The Risks of Lyrica
There’s no shortage of available medicines and drugs to help ease pain. Painkillers have many different forms such as opioids, anti-inflammatory drugs, corticosteroids, acetaminophen, and muscle relaxants. Of those, usually the most common pain-killing drugs prescribed and distributed are opioids. However, there is another medication available by prescription that’s riskier than people realize. Continue reading to learn more about the risks of Lyrica.
Opioids carry a host of problems on their own as indicated by the opioid epidemic that’s currently present in the U.S. and has been present for some time. However, what we’re here to talk about today, however, are not opioids, but actually, a drug that was marketed to be a less addictive and safer alternative to opioids.
Sadly to say, that may not always be the case. To the contrary, pregabalin, more commonly known by the brand name, Lyrica, can be just as addictive as prescription opioids and twice as deadly. Learning about the risks of Lyrica can help you avoid some of them or at least speak with your doctor about your concerns.
What is Lyrica (Pregabalin) Used For?
Before learning more about the risks of Lyrica, you may be wondering what this medication is prescribed for.
Pregabalin is primarily prescribed to treat nerve pain. It can treat specific conditions like diabetic nerve pain, spinal cord nerve pain, and whole body chronic pain (fibromyalgia). Lyrica can also aid reducing onset seizures in adults that have epilepsy who are already taking medications for seizures. How pregabalin manages to achieve these things exactly is unknown. We only know that it’s believed to calm overactive nerve signals in the body that could cause pain or provoke seizures.
So What’s the Problem with Lyrica?
Pregabalin would be a great thing if that were all it did, but of course, at this point with prescribed drugs, we know better. There isn’t a drug on the market that doesn’t include the risk of unwanted and potentially harmful side effects.
In the case of pregabalin, the bad tends to outweigh the good in some situations. The citizens of Australia probably know this to be true more than anyone else. They have seen the risks of Lyrica come to light in a significant way.
Pregabalin was first registered as a drug in Australia in 2005. But it was not until somewhere between 2012-2013 that pregabalin was marketed and made publicly available. The following year in 2014 the UK had warned their doctors to be wary and keep a watchful eye on patients prescribed pregabalin because of its addiction potential and misuse.
Interestingly enough, in 2005, the same year that pregabalin was first registered in Australia, the U.S. already had it on their controlled substance list, underscoring what they saw as the potential risks of Lyrica.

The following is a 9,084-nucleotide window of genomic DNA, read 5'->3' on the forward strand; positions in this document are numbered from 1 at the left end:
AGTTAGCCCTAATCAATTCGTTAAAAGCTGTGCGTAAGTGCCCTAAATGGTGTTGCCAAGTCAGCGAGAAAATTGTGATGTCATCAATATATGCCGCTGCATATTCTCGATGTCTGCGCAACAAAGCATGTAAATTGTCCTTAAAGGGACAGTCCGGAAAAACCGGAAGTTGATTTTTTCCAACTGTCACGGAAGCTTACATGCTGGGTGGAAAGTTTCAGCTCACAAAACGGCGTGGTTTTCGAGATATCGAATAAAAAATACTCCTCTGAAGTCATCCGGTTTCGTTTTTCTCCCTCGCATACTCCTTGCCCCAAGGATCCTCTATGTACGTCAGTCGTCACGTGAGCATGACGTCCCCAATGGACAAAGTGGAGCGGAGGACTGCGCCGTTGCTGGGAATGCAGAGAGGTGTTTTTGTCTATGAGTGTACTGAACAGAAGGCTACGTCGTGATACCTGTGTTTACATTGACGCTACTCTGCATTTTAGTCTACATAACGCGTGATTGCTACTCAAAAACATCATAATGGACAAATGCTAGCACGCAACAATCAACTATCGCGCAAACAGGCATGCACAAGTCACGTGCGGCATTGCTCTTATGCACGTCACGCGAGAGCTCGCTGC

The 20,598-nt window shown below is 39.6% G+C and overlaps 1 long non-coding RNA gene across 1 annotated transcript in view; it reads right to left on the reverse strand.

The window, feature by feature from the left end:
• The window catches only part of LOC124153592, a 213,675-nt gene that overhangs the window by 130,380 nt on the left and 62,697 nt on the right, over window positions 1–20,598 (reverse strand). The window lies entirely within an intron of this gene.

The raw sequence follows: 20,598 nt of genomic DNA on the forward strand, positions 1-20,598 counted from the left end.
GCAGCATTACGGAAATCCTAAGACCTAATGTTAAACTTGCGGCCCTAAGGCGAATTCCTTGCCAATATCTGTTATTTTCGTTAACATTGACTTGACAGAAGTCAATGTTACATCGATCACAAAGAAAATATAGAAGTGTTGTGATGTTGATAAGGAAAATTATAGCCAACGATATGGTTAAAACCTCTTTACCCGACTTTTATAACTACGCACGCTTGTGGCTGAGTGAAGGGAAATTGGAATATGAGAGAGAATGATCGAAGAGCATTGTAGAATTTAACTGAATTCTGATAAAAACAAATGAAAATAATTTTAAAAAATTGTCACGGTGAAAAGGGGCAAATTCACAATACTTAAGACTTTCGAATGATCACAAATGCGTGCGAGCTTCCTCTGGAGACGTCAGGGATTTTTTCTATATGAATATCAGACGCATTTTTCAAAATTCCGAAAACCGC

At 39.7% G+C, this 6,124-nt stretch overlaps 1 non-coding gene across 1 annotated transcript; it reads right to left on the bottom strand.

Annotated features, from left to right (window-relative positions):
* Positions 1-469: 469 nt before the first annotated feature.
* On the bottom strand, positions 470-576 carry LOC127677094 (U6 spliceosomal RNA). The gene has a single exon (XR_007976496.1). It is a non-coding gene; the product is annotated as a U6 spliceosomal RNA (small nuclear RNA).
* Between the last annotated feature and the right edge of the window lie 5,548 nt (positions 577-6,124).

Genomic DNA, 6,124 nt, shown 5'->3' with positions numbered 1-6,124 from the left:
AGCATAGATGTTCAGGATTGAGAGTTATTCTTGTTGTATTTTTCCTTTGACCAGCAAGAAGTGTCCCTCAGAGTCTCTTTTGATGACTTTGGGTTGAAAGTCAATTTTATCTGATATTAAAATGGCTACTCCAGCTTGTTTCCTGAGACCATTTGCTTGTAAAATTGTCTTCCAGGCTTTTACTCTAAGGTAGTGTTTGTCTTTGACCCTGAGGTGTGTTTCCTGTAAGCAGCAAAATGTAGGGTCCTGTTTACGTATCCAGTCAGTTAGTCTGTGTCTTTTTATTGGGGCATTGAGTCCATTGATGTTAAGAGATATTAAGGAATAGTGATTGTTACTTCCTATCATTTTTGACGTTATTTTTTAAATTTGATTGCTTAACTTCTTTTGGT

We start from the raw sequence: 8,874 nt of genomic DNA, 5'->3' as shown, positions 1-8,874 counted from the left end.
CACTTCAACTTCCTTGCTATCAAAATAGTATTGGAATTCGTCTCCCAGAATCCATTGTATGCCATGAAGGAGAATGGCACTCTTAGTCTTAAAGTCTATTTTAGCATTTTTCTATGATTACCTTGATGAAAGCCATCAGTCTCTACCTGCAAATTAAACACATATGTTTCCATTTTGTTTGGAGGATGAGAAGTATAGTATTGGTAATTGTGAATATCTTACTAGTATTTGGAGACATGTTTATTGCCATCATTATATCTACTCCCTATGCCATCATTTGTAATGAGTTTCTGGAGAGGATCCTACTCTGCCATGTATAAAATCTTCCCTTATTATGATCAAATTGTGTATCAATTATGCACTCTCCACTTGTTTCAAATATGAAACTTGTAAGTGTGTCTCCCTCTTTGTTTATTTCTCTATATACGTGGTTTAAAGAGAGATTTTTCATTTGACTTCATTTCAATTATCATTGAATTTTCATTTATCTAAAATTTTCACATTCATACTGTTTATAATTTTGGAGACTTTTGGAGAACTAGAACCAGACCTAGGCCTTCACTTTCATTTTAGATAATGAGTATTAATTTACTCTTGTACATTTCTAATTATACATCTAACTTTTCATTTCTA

On the other hand in Australia, Lyrica is categorized as a Schedule 4 drug, meaning doctors can prescribe it freely as they see fit. As you’re about to learn, that’s much to the dismay of their patients.
Side Effects and Risks of Lyrica
Pregabalin has the standard run of the mill drug side effects such as weight gain, dizziness, and nausea. However, there are much more severe side effects and risks of Lyrica that make the drug so addictive and dangerous.
Patients who take pregabalin are at risk to develop depression and suicidal thoughts and actions. Moreover, patients who already had a record of mental issues are even more at risk yet despite this, pregabalin is still being prescribed to those patients.
Lyrica was marketed to be an alternative drug to get people off of opioids due to the opioid epidemic that has been seen in a lot of countries.
However, pregabalin has been prescribed for people to take in addition to the opioids they already had. It gets worse. Pregabalin, when taken with opioids, increases the risk of opioid overdose times 1.7 – higher dosages of pregabalin increased that by 2.5 times the risk.
Pregabalin has become such a rampant problem that it is because of the simple fact that it’s being prescribed for conditions it wasn’t even designed to treat.
A large majority of users reportedly went in for having upper and lower back pains. Pregabalin is supposed to be prescribed for neuropathic pains, pains caused by nerve damage and diabetes not issues with muscular problems.
The drug quickly substantially grew in usage between 2012 and 2014. Due to the misconception that it is a safer yet equally effective drug to take instead of an opioid, it is one of the most used drugs in Australia. Sadly for the patients who don’t suffer from any form of nerve pain at all, they’re only receiving its negative and harmful side effects and none of the proposed benefits.
Pregabalin is something akin to a trojan horse. It is marketed and sold for one specific purpose, yet is then corrupted and twisted to attempt to fit a lot of other purposes, none of which it is effective at aiding in. To those who receive this drug, they may ultimately find they’re in a much worse position than they started out in.
At the same time, for some people, the risks of Lyrica are outweighed by its benefits. If you’re worried about the potential risks of Lyrica, have a conversation with your doctor.